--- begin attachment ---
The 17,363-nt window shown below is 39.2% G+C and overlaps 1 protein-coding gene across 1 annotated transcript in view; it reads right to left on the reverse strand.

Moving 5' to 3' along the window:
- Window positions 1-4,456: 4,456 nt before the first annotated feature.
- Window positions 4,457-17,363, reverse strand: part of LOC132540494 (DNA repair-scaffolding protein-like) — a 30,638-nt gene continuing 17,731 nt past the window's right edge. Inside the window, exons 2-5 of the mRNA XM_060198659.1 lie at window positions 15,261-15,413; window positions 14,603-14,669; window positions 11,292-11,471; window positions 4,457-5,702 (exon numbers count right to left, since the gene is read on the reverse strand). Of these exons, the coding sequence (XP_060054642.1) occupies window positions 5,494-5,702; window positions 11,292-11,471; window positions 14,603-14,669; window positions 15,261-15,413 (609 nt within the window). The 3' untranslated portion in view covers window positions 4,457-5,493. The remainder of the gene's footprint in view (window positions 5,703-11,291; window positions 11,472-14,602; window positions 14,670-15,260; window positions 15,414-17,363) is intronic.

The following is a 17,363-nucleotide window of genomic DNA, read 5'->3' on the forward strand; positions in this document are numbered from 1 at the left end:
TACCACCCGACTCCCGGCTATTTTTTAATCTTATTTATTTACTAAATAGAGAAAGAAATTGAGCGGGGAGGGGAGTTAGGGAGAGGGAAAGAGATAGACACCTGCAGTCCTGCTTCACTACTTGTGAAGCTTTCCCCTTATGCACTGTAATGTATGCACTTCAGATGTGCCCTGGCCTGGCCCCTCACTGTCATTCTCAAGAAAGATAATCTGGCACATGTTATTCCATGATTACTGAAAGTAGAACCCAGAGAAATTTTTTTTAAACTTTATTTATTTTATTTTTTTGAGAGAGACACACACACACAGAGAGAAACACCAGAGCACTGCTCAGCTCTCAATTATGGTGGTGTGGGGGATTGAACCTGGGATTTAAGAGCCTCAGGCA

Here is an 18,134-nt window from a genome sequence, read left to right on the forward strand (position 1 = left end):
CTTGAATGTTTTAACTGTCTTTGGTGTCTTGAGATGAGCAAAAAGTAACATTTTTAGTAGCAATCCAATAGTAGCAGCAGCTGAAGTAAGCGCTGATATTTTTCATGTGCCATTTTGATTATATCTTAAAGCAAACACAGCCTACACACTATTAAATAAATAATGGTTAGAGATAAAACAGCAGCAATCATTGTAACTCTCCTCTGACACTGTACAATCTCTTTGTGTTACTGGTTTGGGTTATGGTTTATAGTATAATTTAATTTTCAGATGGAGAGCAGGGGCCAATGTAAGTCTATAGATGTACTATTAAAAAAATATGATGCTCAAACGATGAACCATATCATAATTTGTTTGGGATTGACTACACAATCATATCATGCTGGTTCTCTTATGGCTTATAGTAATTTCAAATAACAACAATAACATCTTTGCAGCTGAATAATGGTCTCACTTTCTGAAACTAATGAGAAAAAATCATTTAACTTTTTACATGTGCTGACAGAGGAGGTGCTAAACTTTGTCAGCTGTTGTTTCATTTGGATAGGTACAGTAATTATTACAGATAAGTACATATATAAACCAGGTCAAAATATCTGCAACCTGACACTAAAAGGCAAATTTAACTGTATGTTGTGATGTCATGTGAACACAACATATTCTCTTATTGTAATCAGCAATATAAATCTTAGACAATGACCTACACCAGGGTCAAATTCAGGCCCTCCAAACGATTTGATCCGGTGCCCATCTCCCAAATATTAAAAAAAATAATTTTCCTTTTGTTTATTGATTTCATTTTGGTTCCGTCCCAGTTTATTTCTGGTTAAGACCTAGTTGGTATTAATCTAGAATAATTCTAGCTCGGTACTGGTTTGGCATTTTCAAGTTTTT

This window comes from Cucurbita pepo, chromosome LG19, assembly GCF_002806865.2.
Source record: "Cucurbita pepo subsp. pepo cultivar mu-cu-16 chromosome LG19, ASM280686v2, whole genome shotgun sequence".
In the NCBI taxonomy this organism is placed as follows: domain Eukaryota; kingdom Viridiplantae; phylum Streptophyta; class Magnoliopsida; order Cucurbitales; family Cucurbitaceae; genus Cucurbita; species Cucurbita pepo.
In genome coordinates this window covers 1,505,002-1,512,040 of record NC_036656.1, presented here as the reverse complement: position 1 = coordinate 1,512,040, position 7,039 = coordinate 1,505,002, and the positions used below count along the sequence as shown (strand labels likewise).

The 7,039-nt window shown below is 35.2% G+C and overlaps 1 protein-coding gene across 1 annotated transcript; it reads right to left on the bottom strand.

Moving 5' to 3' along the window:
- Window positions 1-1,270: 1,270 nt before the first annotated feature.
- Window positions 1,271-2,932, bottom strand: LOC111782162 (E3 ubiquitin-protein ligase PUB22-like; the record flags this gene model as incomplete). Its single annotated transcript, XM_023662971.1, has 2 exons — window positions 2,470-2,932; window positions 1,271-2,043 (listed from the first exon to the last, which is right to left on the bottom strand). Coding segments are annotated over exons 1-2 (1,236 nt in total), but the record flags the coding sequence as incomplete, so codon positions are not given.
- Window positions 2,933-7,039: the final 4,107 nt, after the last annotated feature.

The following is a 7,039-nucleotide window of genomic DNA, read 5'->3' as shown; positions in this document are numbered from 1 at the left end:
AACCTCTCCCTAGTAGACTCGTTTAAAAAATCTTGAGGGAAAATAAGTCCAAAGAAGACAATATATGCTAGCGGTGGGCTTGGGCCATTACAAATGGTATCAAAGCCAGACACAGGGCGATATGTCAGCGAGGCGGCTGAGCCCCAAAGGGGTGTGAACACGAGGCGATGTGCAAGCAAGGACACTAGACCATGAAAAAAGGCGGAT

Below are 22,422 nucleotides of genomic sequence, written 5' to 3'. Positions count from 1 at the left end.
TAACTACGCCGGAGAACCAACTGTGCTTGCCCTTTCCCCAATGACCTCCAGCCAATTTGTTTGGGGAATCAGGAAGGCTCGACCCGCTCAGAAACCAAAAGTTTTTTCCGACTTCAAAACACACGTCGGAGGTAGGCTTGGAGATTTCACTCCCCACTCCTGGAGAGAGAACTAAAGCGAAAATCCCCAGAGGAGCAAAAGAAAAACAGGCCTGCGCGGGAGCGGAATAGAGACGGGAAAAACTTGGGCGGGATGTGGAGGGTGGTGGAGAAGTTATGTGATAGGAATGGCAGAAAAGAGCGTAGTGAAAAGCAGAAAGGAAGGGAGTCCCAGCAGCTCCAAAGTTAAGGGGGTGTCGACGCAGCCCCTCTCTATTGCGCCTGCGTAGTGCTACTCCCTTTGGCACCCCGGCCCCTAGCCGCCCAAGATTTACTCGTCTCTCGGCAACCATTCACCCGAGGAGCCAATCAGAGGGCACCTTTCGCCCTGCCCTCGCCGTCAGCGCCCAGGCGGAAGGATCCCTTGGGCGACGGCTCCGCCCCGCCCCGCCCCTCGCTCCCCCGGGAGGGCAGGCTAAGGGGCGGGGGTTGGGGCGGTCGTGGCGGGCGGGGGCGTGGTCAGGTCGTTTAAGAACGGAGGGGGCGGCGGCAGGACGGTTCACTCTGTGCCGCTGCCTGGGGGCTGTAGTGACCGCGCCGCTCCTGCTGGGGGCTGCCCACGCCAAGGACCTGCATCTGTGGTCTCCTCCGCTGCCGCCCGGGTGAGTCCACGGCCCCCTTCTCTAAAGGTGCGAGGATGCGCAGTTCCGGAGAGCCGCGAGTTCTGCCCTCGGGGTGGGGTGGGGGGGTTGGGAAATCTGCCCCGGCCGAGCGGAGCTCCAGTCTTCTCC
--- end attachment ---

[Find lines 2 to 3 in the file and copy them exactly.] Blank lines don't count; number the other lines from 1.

Moving 5' to 3' along the window:
- Window positions 1-4,456: 4,456 nt before the first annotated feature.